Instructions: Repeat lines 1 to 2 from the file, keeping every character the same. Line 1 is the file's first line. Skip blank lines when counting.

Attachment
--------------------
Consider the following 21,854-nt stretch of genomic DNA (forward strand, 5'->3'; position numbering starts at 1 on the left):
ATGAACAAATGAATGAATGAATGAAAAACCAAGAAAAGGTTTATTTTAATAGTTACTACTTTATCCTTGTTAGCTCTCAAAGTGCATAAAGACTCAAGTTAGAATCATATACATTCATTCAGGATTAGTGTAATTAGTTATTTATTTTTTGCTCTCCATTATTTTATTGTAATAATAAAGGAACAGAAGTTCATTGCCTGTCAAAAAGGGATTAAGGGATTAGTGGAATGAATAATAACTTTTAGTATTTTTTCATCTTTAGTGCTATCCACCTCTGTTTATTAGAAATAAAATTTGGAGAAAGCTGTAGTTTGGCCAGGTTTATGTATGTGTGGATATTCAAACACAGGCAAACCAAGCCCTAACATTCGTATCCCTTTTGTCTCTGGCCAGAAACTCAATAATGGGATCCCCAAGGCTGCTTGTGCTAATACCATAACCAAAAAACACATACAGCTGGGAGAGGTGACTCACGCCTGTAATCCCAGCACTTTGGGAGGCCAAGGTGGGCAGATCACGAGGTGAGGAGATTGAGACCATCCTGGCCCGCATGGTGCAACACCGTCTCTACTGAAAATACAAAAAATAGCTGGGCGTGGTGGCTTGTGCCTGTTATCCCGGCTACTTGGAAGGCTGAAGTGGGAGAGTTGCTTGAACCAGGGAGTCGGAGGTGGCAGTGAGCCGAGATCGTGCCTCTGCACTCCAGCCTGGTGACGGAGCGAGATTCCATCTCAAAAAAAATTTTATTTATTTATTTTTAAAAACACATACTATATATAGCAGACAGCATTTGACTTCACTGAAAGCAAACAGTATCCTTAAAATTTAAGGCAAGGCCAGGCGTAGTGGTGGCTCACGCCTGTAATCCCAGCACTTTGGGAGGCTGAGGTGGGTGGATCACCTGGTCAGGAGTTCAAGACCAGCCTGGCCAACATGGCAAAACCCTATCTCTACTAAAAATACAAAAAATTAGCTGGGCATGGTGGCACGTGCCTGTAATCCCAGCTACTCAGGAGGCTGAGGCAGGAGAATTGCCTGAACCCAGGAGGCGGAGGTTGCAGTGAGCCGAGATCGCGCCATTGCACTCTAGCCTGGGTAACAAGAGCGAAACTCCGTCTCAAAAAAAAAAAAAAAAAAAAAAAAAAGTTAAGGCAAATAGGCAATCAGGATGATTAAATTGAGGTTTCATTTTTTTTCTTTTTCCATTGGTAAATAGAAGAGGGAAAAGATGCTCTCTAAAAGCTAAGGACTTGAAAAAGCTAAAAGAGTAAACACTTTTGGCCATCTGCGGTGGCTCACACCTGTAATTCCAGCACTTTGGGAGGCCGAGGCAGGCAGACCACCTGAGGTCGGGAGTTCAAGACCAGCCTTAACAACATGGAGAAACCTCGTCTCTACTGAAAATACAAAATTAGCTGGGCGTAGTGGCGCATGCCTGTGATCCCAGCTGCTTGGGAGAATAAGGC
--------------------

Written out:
Consider the following 21,854-nt stretch of genomic DNA (forward strand, 5'->3'; position numbering starts at 1 on the left):
ATGAACAAATGAATGAATGAATGAAAAACCAAGAAAAGGTTTATTTTAATAGTTACTACTTTATCCTTGTTAGCTCTCAAAGTGCATAAAGACTCAAGTTAGAATCATATACATTCATTCAGGATTAGTGTAATTAGTTATTTATTTTTTGCTCTCCATTATTTTATTGTAATAATAAAGGAACAGAAGTTCATTGCCTGTCAAAAAGGGATTAAGGGATTAGTGGAATGAATAATAACTTTTAGTATTTTTTCATCTTTAGTGCTATCCACCTCTGTTTATTAGAAATAAAATTTGGAGAAAGCTGTAGTTTGGCCAGGTTTATGTATGTGTGGATATTCAAACACAGGCAAACCAAGCCCTAACATTCGTATCCCTTTTGTCTCTGGCCAGAAACTCAATAATGGGATCCCCAAGGCTGCTTGTGCTAATACCATAACCAAAAAACACATACAGCTGGGAGAGGTGACTCACGCCTGTAATCCCAGCACTTTGGGAGGCCAAGGTGGGCAGATCACGAGGTGAGGAGATTGAGACCATCCTGGCCCGCATGGTGCAACACCGTCTCTACTGAAAATACAAAAAATAGCTGGGCGTGGTGGCTTGTGCCTGTTATCCCGGCTACTTGGAAGGCTGAAGTGGGAGAGTTGCTTGAACCAGGGAGTCGGAGGTGGCAGTGAGCCGAGATCGTGCCTCTGCACTCCAGCCTGGTGACGGAGCGAGATTCCATCTCAAAAAAAATTTTATTTATTTATTTTTAAAAACACATACTATATATAGCAGACAGCATTTGACTTCACTGAAAGCAAACAGTATCCTTAAAATTTAAGGCAAGGCCAGGCGTAGTGGTGGCTCACGCCTGTAATCCCAGCACTTTGGGAGGCTGAGGTGGGTGGATCACCTGGTCAGGAGTTCAAGACCAGCCTGGCCAACATGGCAAAACCCTATCTCTACTAAAAATACAAAAAATTAGCTGGGCATGGTGGCACGTGCCTGTAATCCCAGCTACTCAGGAGGCTGAGGCAGGAGAATTGCCTGAACCCAGGAGGCGGAGGTTGCAGTGAGCCGAGATCGCGCCATTGCACTCTAGCCTGGGTAACAAGAGCGAAACTCCGTCTCAAAAAAAAAAAAAAAAAAAAAAAAAAGTTAAGGCAAATAGGCAATCAGGATGATTAAATTGAGGTTTCATTTTTTTTCTTTTTCCATTGGTAAATAGAAGAGGGAAAAGATGCTCTCTAAAAGCTAAGGACTTGAAAAAGCTAAAAGAGTAAACACTTTTGGCCATCTGCGGTGGCTCACACCTGTAATTCCAGCACTTTGGGAGGCCGAGGCAGGCAGACCACCTGAGGTCGGGAGTTCAAGACCAGCCTTAACAACATGGAGAAACCTCGTCTCTACTGAAAATACAAAATTAGCTGGGCGTAGTGGCGCATGCCTGTGATCCCAGCTGCTTGGGAGAATAAGGC